” Janice, If I had as many migraines as you, I’d kill myself.”
Now up to that point, I had been sitting there trying to collect more courage for the long ride home in the bright sun. I was telling myself that I had just done something very important. I was telling myself that I if could survive that experience, I could survive anything. I was telling myself that I was stronger than my pain. I was thanking God for getting me through that MRI and asking that it please not be for nothing. Please let me just get home to bed.
And then I heard her say that. I don’t know, maybe she went to medical school with the same doctor who told me, ” You should be better by now.” The one who rolled his eyes, threw his hands up and wrote me off as a mental patient. I mean, the big deal health system had several doctors who said some really horrific things to me. Me, a brain injured woman with dystonia, vitamin D deficiency, Hasimoto’s disease, hypothyroidism, fibromyalgia, trigeminmal neuralgia and inner ear damage and all the symptoms with go along with those conditions. Me, a middle-aged woman with a double-fused cervical spine, osteoporosis, osteochrondropathy, osteoarthritis and several healed fractures. Me, a person living with many legitimate reasons for chronic pain, being psychologically abused by misdiagnosis,mismanagement and mistreatment. And yet, here I was, in a TBI study. One of two actually, at the same time.
And I’m told,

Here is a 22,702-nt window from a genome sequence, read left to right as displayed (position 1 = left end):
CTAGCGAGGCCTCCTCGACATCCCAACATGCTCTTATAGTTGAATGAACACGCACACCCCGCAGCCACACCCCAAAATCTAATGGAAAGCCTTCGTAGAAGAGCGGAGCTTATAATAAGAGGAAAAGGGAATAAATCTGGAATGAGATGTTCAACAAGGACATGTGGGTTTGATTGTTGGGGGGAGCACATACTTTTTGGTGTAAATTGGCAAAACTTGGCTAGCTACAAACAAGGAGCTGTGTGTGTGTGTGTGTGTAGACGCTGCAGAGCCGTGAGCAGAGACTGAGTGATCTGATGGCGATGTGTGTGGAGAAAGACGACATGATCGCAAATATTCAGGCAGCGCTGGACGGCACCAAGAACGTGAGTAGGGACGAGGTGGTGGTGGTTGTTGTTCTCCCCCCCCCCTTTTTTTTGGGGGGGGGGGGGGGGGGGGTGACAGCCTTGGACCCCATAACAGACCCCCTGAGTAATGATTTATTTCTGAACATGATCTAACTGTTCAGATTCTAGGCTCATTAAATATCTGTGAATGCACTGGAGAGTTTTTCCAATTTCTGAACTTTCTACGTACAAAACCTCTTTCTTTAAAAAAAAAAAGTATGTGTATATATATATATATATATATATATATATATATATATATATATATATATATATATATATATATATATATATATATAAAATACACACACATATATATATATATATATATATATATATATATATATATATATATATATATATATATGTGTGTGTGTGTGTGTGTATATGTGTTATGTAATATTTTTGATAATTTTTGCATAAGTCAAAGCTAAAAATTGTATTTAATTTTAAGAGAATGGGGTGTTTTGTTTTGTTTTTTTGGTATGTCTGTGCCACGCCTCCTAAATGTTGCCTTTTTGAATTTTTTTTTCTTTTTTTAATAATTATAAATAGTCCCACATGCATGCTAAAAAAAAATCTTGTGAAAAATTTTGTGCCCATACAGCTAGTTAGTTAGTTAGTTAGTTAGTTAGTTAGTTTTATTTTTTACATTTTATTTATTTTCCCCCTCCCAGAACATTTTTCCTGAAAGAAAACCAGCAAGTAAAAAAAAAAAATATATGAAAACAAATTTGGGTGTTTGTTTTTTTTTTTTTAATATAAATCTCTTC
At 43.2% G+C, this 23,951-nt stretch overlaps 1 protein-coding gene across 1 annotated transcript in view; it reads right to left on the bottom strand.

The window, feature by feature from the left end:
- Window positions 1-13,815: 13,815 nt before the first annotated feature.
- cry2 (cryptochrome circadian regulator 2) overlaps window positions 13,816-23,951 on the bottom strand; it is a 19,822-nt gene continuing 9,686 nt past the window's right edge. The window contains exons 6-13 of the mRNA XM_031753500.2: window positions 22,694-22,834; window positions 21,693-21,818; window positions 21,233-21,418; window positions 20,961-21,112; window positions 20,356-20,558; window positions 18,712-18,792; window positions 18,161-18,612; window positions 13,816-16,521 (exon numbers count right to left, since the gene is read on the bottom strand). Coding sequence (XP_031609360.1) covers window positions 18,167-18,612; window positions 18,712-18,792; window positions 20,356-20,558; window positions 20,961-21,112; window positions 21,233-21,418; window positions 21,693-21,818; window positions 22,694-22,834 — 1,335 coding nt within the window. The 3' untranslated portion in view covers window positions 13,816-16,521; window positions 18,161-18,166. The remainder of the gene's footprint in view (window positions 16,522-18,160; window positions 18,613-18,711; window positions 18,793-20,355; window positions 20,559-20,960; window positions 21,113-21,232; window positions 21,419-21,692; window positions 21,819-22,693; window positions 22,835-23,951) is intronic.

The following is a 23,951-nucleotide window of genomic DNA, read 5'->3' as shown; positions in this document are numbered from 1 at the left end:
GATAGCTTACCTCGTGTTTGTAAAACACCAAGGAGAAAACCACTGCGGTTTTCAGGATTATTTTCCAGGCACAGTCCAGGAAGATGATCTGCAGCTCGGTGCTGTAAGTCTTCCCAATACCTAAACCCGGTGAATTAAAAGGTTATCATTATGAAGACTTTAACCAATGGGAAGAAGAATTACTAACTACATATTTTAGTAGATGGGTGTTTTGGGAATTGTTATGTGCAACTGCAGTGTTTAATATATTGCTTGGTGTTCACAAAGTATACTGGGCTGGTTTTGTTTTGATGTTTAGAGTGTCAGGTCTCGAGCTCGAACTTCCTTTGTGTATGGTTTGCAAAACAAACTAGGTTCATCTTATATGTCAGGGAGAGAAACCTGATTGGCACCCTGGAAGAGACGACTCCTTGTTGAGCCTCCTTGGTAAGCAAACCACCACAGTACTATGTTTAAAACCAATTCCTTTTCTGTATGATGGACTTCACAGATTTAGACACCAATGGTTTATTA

“If I had as many migraines as you, I’d kill myself.”
Yes, she really did say that, a nurse, to me, after I had just volunteered in a study that might end up changing the way brain injury is diagnosed and treated.
No graditude. No compassion. No sympathy or support. Possibly the worst nurse ever.
But, I went back and I did it all again because they asked me. I did everything they asked of me.
When I got my first report, I had to meet the neurosurgeon who was in charge of the study. My husband and I waited a very long time, because as he later told us, ” I’m a busy dude, man.” Anyway, he walked in and said, ” You’re not crazy. You have a brain injury.” He then went on to show us the four areas of my brain that were damaged. They were the four areas in which I had said I was having trouble. Of course, this was a preliminary study, so that’s why I went back for the second one. The next time, the MRI was bigger and not as loud, but I had to be in it for 45 more minutes past the time because they had to do some pictures over.
However, I didn’t end up getting the pictures they said I would, so I’m not exactly sure what happened.
I’m told the MRI will be available in a few years as a tool to diagnose and treat brain injury. I’m so glad.
I still continue to have the same problems that I had then. I still get migraines. Every eighty-four days, I get Botox injections in my head, neck and shoulders. But I’m still here, so clearly, I’m a lot stronger than that nurse.
Don’t say things like that to people living with migraine . Especially to someone who is giving it their all everyday just to get through to the next one. Instead, thank them for their courage and offer a helping hand any way you can.
We are all in this together. Let’s try to act that way, shall we?